Even then, George wasn’t really too consistent. He had a couple of good game at the end of the season, but at 33 years old, it seemed Hill’s best days were already far behind him. After the Boston series was over, Hill doesn’t look like he’s lost a step.
In fact, in four games, George Hill has looked pretty much exactly like the George Hill we saw play for the Jazz two years ago. In Games 2 through 5, Hill was one of Milwaukee’s most valuable players, averaging 15.5 points on 61/50/75 splits. Besides Giannis, Hill had the team’s second-best net rating behind only Giannis at plus-15.1.
For being the third guard, Hill played his role about as perfectly as the Bucks could have wanted. His return to form was pretty fun to watch. Hill’s a traditional point guard who relies on his IQ more than anything. For the first time since really his days in Utah, Hill expertly picked his spots, knowing when to go for the jumper and when to drive to the basket. He picked apart the Celtics’ defense effortlessly.
Maybe he needed to take a longer time to recover from the injuries that previously ailed him. Maybe he just needed a few reps to get his groove back. No matter how you explain it, Hill is proving he’s more than just a team-friendly contract. Milwaukee never asked him to play at the level he has, but they’ll gladly take it.
The Other Moneyball Addition
The Bucks have been endlessly praised for adding Brook Lopez on the cheap, and they deserve it. The other cheap addition that has paid dividends is one Pat Connaughton.
Pat wasn’t exactly a nobody when he arrived in Milwaukee. He proved to be a solid backup in Portland last season. Still, even though he’s been a solid rotation player for the Bucks this season, many believed that he was a weak point that the Celtics could exploit. Such was not the case.
The Notre Dame alum brought forth two elements that you don’t see from second unit players nowadays: Three-point shooting and rebounding. In the four consecutive games in which the Bucks emerged victoriously, Pat shot 39 percent from distance while also corralling 9.8 rebounds per game. His rebounding average in that span was second behind, well, who do you think?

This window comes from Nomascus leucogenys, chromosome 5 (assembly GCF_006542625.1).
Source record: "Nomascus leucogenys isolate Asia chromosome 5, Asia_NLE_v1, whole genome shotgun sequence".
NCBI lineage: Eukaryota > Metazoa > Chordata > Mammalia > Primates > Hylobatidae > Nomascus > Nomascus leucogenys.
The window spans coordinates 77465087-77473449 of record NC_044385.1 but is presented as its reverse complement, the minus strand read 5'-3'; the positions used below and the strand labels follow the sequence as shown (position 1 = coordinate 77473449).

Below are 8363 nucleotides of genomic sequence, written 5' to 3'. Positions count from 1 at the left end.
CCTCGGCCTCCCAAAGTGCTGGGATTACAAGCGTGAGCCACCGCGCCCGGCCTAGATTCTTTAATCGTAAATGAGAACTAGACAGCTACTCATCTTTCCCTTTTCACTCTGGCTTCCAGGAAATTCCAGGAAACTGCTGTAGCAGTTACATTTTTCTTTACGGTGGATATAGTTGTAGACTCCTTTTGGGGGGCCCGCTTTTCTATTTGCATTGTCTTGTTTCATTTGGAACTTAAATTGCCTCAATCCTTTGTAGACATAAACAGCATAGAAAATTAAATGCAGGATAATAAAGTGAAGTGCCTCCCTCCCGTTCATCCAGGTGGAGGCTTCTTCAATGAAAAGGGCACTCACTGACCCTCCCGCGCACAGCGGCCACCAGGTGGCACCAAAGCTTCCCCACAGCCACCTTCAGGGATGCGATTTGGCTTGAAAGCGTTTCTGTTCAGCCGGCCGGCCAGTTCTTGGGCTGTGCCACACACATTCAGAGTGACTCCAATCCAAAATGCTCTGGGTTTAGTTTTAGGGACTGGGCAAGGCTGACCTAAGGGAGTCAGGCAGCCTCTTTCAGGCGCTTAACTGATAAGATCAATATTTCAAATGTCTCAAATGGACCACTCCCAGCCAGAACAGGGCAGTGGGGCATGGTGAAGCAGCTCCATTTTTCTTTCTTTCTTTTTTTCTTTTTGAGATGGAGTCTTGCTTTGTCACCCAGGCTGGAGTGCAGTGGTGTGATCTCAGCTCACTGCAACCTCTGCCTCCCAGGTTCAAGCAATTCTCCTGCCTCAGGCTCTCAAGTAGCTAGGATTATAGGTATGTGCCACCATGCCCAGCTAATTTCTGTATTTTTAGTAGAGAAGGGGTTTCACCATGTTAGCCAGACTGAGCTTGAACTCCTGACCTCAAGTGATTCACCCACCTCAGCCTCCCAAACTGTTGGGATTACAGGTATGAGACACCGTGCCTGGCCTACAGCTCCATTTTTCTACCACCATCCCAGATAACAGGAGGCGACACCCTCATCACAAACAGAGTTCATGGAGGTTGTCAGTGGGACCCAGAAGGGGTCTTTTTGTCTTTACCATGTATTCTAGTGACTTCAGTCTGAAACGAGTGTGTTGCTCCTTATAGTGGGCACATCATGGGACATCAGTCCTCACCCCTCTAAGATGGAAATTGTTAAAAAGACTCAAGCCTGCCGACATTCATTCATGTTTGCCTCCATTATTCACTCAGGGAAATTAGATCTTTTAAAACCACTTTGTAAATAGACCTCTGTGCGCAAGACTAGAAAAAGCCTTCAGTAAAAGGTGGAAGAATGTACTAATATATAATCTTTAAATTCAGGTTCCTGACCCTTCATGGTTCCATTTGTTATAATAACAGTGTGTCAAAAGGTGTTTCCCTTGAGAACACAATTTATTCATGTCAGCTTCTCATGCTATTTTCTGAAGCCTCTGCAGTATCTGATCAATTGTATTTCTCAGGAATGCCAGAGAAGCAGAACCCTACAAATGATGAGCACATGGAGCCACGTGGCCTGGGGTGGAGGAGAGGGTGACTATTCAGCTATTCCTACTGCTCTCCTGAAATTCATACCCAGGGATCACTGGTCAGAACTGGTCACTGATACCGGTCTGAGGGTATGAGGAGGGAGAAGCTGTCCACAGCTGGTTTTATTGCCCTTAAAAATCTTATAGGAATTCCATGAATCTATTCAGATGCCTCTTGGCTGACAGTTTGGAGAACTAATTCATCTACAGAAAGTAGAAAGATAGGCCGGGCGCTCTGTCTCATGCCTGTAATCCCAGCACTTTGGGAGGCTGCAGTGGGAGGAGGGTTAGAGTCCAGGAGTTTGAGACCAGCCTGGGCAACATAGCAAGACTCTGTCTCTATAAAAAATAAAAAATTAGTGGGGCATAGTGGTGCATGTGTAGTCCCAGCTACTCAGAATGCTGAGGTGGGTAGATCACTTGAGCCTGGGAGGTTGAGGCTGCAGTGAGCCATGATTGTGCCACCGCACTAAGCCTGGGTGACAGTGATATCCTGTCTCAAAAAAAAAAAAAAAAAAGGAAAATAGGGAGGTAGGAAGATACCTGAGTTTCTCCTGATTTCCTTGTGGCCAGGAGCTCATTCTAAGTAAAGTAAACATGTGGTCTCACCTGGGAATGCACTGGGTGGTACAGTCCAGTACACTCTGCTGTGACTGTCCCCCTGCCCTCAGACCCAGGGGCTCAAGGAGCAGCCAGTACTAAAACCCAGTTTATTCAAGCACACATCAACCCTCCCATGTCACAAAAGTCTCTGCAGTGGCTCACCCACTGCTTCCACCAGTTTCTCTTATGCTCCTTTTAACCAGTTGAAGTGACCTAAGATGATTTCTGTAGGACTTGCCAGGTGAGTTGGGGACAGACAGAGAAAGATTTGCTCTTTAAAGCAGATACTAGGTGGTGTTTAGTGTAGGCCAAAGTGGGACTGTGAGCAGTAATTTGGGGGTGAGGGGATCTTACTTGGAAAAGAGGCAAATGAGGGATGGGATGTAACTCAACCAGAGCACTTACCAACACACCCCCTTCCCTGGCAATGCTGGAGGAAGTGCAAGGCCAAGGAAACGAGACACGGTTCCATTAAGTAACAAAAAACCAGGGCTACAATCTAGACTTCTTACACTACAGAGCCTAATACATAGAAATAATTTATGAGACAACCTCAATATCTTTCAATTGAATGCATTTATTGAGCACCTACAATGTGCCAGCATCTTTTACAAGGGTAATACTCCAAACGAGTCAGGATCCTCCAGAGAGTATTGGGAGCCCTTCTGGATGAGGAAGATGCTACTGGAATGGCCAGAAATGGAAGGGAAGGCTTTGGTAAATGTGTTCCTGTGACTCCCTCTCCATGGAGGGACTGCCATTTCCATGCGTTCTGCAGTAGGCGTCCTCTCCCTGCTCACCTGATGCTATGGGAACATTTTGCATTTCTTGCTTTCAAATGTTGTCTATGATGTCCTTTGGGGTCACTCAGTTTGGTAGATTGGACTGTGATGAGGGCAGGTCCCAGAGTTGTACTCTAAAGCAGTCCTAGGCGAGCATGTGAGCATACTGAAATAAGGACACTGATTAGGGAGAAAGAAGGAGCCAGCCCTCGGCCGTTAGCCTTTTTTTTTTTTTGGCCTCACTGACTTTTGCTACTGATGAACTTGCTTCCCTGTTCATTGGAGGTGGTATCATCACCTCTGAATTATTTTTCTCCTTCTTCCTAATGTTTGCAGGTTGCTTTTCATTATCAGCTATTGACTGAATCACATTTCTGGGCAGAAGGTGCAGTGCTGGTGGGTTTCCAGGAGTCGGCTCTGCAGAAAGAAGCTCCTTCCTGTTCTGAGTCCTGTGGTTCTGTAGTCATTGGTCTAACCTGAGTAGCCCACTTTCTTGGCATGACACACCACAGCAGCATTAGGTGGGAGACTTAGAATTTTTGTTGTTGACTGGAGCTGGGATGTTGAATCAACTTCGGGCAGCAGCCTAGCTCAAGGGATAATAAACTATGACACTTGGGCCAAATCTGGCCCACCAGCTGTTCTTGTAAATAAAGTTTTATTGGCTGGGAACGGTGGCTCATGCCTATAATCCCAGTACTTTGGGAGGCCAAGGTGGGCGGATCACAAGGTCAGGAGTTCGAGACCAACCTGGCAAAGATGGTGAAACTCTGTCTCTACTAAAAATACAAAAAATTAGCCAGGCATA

By doing this, he proved the doubters wrong and in the process outplayed the much more esteemed Gordon Hayward. Not bad for a guy who’s 6-foot-4.
Every championship-caliber team needs reliable players who come off the bench. Milwaukee’s used various players to try to solidify the second unit over the last few seasons that have worked somewhat. Greg Monroe, Matthew Dellavedova, Jerryd Bayless and O.J. Mayo are a few guys who the Bucks entrusted. At one point, the team even tried using Jabari Parker as its sixth man.
After its impressive performance against Boston, it now appears that Milwaukee’s second unit has found its stride as the team continues its playoff run.
We already knew that the Bucks weren’t messing around this season. They won 60 games in a tougher eastern conference and had an excellent point differential. The second unit’s emergence at the best time should only further benefit the team.
Oh, and Malcolm Brogdon, the team’s second-best playmaker and one of the most efficient guards in the league, has returned from his plantar fasciitis.
No matter which unit he plays with, his return only makes what was already a well-made team all the better.